Around Y2K, the not-so-cataclysmic millennial turn, both of my parents moved past their 80th birthdays. In January 2003 Susan and I visited them at the big concrete house in Jackson, Mississippi. Shortly afterward I wrote a letter to her parents in Texas describing that visit: Continue reading “Freedom”
As the center spotlight dims and speech becomes measured and slow, the main characters in a production may pause on the side before leaving the scene entirely. The audience strains to attend to those last motions and words, because they can illumine in the fading light all that has happened.
That’s how I think of our parents’ final years. As strength and health declined, persistence and courage gained greater focus. Continue reading “Becoming Ringbearers”
At the Guyton household in Jackson, Mississippi, new babies began to arrive. David, Robert, Johnny, Steve, Cathy, and Jeannie had moved with Ruth and Arthur from Oxford to a cramped small house on Meadow Road. Doug soon occupied a crib in a corner of his parents’ room. By the time Jimmy and Tommy arrived, the big concrete house was ready to welcome them.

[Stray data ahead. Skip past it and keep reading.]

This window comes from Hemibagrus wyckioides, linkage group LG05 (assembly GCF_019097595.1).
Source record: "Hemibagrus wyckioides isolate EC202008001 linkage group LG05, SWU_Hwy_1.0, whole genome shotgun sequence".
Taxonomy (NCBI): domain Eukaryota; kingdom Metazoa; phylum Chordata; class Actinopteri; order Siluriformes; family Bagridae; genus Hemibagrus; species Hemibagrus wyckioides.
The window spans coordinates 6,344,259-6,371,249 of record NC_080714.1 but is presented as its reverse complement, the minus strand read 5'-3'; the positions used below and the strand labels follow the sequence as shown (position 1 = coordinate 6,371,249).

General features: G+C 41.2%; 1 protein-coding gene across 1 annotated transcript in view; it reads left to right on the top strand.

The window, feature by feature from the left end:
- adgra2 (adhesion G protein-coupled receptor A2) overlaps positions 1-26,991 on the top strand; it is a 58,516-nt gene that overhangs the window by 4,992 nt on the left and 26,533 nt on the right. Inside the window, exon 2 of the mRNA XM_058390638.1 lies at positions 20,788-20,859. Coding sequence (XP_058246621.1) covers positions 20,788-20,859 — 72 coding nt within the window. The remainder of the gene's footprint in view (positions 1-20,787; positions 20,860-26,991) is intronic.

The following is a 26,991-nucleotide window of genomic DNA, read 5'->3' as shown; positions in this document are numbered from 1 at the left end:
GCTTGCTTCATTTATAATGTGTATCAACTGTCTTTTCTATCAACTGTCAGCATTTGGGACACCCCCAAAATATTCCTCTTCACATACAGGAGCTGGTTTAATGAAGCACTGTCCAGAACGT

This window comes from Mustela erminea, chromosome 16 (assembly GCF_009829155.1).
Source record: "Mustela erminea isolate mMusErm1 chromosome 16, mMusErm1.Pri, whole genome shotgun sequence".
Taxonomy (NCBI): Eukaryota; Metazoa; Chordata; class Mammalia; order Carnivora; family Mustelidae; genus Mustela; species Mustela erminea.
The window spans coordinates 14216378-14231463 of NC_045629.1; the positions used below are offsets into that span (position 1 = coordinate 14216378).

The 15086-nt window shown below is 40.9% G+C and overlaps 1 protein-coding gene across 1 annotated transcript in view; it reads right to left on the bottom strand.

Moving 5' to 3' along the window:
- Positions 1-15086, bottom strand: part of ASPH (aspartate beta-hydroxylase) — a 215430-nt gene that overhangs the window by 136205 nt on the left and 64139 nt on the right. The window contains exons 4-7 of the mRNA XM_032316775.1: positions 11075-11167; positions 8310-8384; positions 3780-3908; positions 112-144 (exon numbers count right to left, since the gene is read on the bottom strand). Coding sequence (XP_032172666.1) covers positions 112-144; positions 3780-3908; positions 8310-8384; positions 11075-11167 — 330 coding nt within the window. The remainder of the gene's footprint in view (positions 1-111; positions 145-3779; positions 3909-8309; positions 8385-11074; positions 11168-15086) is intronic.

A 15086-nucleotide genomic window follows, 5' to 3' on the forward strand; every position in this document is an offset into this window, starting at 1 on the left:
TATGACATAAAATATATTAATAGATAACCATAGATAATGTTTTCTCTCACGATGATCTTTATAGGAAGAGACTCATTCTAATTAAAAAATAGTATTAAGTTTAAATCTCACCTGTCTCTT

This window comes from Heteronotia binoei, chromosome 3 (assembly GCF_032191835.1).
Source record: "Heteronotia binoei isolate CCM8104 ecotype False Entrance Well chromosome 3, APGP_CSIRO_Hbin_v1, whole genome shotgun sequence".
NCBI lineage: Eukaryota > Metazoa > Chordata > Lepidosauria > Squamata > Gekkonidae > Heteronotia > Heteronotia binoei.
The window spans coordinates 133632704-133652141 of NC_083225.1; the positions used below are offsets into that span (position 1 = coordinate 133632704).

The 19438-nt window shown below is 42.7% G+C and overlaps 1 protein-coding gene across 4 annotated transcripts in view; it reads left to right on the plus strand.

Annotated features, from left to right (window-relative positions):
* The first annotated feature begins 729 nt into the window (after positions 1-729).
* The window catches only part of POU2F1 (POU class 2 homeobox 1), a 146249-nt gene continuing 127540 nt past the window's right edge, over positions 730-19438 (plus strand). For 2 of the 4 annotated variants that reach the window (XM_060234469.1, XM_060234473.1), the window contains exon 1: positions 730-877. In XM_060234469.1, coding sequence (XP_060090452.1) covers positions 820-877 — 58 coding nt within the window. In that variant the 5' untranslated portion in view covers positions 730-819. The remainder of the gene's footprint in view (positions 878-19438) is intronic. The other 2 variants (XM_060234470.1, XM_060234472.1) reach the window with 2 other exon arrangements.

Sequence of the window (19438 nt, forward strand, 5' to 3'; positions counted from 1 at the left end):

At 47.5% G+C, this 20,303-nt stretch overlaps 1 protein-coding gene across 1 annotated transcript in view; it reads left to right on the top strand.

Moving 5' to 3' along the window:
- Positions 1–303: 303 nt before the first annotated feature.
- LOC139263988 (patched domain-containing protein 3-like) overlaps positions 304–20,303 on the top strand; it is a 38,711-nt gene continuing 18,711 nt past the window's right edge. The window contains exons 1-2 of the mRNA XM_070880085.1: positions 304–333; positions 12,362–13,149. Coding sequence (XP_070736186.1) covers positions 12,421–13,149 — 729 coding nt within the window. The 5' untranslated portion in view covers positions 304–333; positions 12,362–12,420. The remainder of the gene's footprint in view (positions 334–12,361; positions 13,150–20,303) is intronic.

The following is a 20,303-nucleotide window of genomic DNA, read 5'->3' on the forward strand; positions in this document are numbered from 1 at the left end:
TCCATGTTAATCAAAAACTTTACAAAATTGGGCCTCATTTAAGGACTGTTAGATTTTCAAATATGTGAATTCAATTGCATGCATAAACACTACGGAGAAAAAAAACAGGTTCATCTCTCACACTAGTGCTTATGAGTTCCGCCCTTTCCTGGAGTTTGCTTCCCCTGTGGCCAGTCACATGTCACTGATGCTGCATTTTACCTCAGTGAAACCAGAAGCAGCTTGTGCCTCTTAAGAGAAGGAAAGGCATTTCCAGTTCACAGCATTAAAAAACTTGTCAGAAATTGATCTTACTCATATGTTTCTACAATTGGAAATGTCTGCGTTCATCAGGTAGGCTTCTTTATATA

That might have been enough, but later in the 1960s a bonus package arrived. It seemed only fitting that this Protestant mother would name her 10th child Gregory Paul after two Catholic popes. Ruth had to send a telegram to her Wellesley classmates explaining why she would not be able to attend their 25th reunion. “They were struck dead with horror,” she recalled with great amusement. Continue reading “Early Education: Counting to Ten”
Our grandparents, Luther and Clara Weigle, in the mid-1920s built a summer house on the wooded shoreline of Lake Sunapee in New Hampshire. The beautiful lake sits near the western boundary of the state, about halfway between Massachusetts and Maine. It stretches over ten miles mostly north-south, just over one mile wide in the middle part, with a prominent turn at the Tilson house at the north end. Sunapee swells with seasonal residents in summer and contracts in winter. Our mother’s family were among the part-timers, coming up from New Haven, Connecticut, every June. Continue reading “Water to Cripple and Heal”